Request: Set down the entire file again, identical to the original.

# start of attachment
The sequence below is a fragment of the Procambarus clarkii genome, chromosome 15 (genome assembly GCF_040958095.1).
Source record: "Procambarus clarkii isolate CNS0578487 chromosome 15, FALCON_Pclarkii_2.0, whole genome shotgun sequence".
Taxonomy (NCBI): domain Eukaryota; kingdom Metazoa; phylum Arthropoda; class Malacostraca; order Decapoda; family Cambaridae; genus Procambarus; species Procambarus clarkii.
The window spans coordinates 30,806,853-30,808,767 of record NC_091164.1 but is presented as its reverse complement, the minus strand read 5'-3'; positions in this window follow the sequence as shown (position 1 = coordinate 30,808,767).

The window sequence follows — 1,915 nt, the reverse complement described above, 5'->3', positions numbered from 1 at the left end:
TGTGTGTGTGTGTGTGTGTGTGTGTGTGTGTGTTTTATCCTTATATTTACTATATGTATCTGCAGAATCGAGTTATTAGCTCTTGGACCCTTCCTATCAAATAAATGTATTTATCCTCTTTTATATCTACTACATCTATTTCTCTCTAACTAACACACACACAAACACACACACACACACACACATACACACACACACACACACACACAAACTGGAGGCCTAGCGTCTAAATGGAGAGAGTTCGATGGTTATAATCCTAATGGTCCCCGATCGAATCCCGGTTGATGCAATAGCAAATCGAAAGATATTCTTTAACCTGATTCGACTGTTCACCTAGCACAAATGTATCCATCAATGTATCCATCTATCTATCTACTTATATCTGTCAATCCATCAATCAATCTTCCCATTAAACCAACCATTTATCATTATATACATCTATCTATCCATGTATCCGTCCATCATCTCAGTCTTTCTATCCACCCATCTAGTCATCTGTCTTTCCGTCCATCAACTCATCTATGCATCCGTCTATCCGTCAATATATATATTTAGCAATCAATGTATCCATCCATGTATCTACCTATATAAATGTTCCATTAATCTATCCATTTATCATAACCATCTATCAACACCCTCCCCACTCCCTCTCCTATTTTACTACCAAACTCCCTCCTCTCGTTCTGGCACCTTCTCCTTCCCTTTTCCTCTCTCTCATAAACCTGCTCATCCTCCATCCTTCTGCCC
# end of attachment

The sequence below is a fragment of the Procambarus clarkii genome, chromosome 15 (genome assembly GCF_040958095.1).
Source record: "Procambarus clarkii isolate CNS0578487 chromosome 15, FALCON_Pclarkii_2.0, whole genome shotgun sequence".
Taxonomy (NCBI): domain Eukaryota; kingdom Metazoa; phylum Arthropoda; class Malacostraca; order Decapoda; family Cambaridae; genus Procambarus; species Procambarus clarkii.
The window spans coordinates 30,806,853-30,808,767 of record NC_091164.1 but is presented as its reverse complement, the minus strand read 5'-3'; positions in this window follow the sequence as shown (position 1 = coordinate 30,808,767).

The window sequence follows — 1,915 nt, the reverse complement described above, 5'->3', positions numbered from 1 at the left end:
TGTGTGTGTGTGTGTGTGTGTGTGTGTGTGTGTTTTATCCTTATATTTACTATATGTATCTGCAGAATCGAGTTATTAGCTCTTGGACCCTTCCTATCAAATAAATGTATTTATCCTCTTTTATATCTACTACATCTATTTCTCTCTAACTAACACACACACAAACACACACACACACACACACATACACACACACACACACACACACAAACTGGAGGCCTAGCGTCTAAATGGAGAGAGTTCGATGGTTATAATCCTAATGGTCCCCGATCGAATCCCGGTTGATGCAATAGCAAATCGAAAGATATTCTTTAACCTGATTCGACTGTTCACCTAGCACAAATGTATCCATCAATGTATCCATCTATCTATCTACTTATATCTGTCAATCCATCAATCAATCTTCCCATTAAACCAACCATTTATCATTATATACATCTATCTATCCATGTATCCGTCCATCATCTCAGTCTTTCTATCCACCCATCTAGTCATCTGTCTTTCCGTCCATCAACTCATCTATGCATCCGTCTATCCGTCAATATATATATTTAGCAATCAATGTATCCATCCATGTATCTACCTATATAAATGTTCCATTAATCTATCCATTTATCATAACCATCTATCAACACCCTCCCCACTCCCTCTCCTATTTTACTACCAAACTCCCTCCTCTCGTTCTGGCACCTTCTCCTTCCCTTTTCCTCTCTCTCATAAACCTGCTCATCCTCCATCCTTCTGCCC